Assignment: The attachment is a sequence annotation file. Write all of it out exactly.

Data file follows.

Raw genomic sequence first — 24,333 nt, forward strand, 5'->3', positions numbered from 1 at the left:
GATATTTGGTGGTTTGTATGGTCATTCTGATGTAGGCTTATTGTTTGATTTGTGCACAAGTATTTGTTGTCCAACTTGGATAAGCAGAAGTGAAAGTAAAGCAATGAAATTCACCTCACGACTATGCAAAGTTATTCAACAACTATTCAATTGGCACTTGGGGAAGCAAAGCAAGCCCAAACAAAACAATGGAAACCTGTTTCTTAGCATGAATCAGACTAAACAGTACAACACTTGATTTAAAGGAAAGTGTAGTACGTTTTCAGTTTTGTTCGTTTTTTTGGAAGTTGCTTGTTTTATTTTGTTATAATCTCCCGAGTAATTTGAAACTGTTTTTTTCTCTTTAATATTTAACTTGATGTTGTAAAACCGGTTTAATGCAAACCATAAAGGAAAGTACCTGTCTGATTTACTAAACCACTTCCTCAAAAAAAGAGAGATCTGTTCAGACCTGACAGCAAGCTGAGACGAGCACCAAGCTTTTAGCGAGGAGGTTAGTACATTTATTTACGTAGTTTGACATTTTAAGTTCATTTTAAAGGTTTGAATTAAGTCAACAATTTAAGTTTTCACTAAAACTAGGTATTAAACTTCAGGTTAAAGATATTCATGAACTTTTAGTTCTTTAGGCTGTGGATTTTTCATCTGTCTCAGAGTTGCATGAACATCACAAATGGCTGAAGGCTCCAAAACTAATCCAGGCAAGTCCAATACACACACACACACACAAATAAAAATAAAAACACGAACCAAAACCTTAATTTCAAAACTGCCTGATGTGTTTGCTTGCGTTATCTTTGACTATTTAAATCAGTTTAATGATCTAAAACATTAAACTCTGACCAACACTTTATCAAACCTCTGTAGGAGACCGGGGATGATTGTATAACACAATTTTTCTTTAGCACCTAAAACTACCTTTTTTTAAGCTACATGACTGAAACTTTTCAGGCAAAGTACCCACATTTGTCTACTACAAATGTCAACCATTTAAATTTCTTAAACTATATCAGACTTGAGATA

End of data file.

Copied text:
Raw genomic sequence first — 24,333 nt, forward strand, 5'->3', positions numbered from 1 at the left:
GATATTTGGTGGTTTGTATGGTCATTCTGATGTAGGCTTATTGTTTGATTTGTGCACAAGTATTTGTTGTCCAACTTGGATAAGCAGAAGTGAAAGTAAAGCAATGAAATTCACCTCACGACTATGCAAAGTTATTCAACAACTATTCAATTGGCACTTGGGGAAGCAAAGCAAGCCCAAACAAAACAATGGAAACCTGTTTCTTAGCATGAATCAGACTAAACAGTACAACACTTGATTTAAAGGAAAGTGTAGTACGTTTTCAGTTTTGTTCGTTTTTTTGGAAGTTGCTTGTTTTATTTTGTTATAATCTCCCGAGTAATTTGAAACTGTTTTTTTCTCTTTAATATTTAACTTGATGTTGTAAAACCGGTTTAATGCAAACCATAAAGGAAAGTACCTGTCTGATTTACTAAACCACTTCCTCAAAAAAAGAGAGATCTGTTCAGACCTGACAGCAAGCTGAGACGAGCACCAAGCTTTTAGCGAGGAGGTTAGTACATTTATTTACGTAGTTTGACATTTTAAGTTCATTTTAAAGGTTTGAATTAAGTCAACAATTTAAGTTTTCACTAAAACTAGGTATTAAACTTCAGGTTAAAGATATTCATGAACTTTTAGTTCTTTAGGCTGTGGATTTTTCATCTGTCTCAGAGTTGCATGAACATCACAAATGGCTGAAGGCTCCAAAACTAATCCAGGCAAGTCCAATACACACACACACACACAAATAAAAATAAAAACACGAACCAAAACCTTAATTTCAAAACTGCCTGATGTGTTTGCTTGCGTTATCTTTGACTATTTAAATCAGTTTAATGATCTAAAACATTAAACTCTGACCAACACTTTATCAAACCTCTGTAGGAGACCGGGGATGATTGTATAACACAATTTTTCTTTAGCACCTAAAACTACCTTTTTTTAAGCTACATGACTGAAACTTTTCAGGCAAAGTACCCACATTTGTCTACTACAAATGTCAACCATTTAAATTTCTTAAACTATATCAGACTTGAGATA